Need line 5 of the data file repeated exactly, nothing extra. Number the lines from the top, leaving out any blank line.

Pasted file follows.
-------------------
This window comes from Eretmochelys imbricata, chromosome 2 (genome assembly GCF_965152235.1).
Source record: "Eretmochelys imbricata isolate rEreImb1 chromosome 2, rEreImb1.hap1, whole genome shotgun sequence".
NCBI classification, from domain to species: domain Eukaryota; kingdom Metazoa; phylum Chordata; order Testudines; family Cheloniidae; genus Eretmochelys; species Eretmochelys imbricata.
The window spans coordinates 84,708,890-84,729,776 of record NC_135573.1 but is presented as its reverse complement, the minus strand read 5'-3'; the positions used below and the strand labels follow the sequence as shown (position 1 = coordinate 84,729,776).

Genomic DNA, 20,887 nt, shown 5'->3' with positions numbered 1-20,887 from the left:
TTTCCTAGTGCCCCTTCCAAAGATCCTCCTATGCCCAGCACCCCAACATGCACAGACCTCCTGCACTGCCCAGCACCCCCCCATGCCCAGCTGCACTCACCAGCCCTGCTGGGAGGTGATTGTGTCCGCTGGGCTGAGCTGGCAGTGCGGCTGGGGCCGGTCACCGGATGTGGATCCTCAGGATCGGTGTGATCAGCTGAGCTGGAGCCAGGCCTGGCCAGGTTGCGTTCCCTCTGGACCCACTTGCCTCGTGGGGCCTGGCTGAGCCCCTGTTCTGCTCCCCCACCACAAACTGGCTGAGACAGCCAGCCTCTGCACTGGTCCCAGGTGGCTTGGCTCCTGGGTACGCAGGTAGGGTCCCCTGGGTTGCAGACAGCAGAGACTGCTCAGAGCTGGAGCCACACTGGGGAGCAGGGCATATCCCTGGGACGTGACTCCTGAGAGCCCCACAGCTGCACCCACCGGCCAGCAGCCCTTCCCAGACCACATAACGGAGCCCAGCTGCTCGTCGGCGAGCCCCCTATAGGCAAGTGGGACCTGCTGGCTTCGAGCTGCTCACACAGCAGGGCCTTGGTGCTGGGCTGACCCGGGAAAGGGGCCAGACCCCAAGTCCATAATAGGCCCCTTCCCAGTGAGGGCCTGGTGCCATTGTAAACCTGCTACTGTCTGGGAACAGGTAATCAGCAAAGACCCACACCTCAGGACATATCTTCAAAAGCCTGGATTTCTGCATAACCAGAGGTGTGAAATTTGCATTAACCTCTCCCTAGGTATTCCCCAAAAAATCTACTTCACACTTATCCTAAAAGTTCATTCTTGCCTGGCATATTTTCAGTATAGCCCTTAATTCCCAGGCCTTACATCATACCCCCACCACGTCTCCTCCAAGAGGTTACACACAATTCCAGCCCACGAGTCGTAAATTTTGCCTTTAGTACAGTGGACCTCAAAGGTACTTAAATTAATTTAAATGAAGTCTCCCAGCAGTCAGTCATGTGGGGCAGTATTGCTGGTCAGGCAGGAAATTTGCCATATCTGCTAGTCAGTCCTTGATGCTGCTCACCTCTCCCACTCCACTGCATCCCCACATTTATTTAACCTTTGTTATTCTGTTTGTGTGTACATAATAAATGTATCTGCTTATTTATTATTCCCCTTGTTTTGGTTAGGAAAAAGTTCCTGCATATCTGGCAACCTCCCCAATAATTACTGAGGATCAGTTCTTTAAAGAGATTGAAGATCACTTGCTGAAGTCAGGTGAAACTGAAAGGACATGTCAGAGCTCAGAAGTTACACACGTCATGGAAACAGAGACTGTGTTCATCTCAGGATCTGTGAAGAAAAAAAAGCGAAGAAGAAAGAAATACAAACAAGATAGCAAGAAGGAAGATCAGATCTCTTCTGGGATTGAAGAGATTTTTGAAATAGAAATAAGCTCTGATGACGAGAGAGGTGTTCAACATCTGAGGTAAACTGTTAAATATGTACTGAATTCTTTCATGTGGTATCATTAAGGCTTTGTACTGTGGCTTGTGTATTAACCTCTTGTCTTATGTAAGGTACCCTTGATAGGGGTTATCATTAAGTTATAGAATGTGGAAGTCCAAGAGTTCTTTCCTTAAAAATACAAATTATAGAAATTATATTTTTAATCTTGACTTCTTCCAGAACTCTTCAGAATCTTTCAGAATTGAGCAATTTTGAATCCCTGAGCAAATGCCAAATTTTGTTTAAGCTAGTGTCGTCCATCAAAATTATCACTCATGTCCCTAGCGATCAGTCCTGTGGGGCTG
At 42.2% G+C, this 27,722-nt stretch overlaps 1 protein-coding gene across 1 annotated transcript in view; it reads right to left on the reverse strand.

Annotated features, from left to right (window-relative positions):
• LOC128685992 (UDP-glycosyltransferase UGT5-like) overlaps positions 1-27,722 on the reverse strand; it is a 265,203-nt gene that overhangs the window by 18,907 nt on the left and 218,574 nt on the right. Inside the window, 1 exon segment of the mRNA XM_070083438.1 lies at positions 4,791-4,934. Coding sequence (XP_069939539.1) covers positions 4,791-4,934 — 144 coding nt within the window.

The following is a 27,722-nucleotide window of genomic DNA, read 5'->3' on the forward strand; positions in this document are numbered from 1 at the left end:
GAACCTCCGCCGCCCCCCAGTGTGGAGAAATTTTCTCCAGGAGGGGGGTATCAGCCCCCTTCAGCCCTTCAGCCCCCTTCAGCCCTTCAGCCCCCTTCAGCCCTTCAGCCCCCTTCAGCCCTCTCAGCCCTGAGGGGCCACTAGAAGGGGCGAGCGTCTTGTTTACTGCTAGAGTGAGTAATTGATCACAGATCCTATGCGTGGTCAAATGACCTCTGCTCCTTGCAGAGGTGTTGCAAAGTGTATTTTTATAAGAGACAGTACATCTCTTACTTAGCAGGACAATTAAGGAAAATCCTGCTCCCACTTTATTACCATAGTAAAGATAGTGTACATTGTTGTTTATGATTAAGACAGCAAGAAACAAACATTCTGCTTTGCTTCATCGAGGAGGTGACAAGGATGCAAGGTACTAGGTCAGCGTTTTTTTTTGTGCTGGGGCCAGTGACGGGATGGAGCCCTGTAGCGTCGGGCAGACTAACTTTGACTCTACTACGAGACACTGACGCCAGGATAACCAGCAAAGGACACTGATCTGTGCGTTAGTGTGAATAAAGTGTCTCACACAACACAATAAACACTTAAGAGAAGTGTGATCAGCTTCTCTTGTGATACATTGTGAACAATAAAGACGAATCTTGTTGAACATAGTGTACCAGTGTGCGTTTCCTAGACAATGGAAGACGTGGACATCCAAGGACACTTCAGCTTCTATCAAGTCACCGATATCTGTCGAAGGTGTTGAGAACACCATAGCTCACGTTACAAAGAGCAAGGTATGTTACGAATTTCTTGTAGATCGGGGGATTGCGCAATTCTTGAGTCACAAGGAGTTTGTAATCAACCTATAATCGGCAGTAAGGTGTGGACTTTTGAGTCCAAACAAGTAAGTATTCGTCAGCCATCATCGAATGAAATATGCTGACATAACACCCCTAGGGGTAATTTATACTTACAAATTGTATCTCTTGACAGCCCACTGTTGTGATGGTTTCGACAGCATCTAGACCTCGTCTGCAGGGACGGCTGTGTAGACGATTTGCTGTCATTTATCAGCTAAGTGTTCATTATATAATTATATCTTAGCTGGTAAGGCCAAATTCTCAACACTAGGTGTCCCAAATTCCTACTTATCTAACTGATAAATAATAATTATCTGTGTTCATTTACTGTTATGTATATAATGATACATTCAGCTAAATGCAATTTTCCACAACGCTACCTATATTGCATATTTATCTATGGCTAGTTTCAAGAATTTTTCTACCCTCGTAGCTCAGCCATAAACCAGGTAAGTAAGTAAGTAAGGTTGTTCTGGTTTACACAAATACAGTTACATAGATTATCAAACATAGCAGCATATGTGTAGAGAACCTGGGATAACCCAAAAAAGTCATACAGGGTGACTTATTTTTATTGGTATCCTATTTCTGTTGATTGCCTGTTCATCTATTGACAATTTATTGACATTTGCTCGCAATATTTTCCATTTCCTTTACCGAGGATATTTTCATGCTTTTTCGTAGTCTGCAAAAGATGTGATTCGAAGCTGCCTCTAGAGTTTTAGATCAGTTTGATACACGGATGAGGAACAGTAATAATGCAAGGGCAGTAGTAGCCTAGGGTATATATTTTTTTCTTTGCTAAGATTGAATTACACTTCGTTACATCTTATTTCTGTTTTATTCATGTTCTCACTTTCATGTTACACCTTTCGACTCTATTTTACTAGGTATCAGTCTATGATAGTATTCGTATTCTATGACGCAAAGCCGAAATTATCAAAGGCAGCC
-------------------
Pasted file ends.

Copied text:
Genomic DNA, 20,887 nt, shown 5'->3' with positions numbered 1-20,887 from the left: